The Guardian has taken a stand on the decline of local journalism, calling for public funding as a “crucial part” of the solution.
In an opinion piece in the UK publisher’s editions – which include Australia and the UK – The Guardian says local journalism’s decline is bad news for democracy.
In its editorial, the paper says the lack of reliable information “not only weakens communities, but allows disinformation to flourish”. It says there are probably fewer local newspapers in Britain now than at any time since the 18th century. “More people get local news and information – or misinformation – from social media. A long-term decline has accelerated: more than 320 local titles closed between 2009 and 2019 as advertising revenues fell by about 70 per cent.
“The pandemic was another blow. At least as serious as these disappearances is the hollowing out of titles that have seen staffing, resources and pagination slashed, and coverage thus diminished.
“It is harder to quantify when court reporting is replaced by write-ups of press releases, or generic national stories topped-and-tailed with a little local colour, but it is obvious to readers.
“Publications are less and less likely to be owned by proprietors with a stake in their communities, and more and more by big conglomerates prioritising the extraction of cash. More than two-thirds of UK titles are held by the three largest publishers, leaving about 400 independents.”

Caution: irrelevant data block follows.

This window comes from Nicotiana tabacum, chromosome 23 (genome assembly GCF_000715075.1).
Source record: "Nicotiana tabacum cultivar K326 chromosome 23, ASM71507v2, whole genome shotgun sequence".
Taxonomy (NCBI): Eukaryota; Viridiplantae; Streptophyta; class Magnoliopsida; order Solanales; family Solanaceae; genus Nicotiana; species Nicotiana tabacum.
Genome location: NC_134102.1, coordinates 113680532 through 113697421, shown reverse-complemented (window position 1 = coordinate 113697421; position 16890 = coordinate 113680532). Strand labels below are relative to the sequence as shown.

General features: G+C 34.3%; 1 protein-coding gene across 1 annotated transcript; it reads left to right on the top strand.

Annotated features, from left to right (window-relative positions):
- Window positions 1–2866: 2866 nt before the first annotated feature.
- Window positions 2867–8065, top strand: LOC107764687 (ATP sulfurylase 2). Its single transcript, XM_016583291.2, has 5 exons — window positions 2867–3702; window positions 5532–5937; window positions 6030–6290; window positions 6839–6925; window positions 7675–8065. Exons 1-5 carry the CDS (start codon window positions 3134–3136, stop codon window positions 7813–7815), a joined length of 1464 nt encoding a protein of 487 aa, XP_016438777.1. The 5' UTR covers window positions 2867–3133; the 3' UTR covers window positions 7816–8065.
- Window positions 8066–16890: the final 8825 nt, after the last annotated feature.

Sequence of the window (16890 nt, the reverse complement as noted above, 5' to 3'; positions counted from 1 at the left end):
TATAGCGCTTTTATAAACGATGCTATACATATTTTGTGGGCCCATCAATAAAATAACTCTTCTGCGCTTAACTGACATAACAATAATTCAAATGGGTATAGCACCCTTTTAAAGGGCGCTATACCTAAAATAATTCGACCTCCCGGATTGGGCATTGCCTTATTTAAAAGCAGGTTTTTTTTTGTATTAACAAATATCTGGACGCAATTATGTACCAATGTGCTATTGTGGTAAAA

The Guardian says production costs are rocketing and businesses are cutting back further on advertising. “While individual reporters and organisations still do remarkable work, they do it against the odds,” it says.
Pointing to what it claims is a a global problem, it says US newspapers are closing at the rate of two a week.
And while local newspapers “were never perfect”, it says the social costs of losing coverage “genuinely rooted in communities” is profound. News deserts tend to be places deprived in other ways.
The Guardian calls on UK tech regulator the Digital Markets Unit to ensure that small publishers are fairly paid by big digital platforms, and for the pilot news information fund set up after the 2019 Cairncross review of the sustainability of journalism to be much expanded and made permanent.
“There is no single easy fix,” it says. “But public funding is a crucial part of the mix.”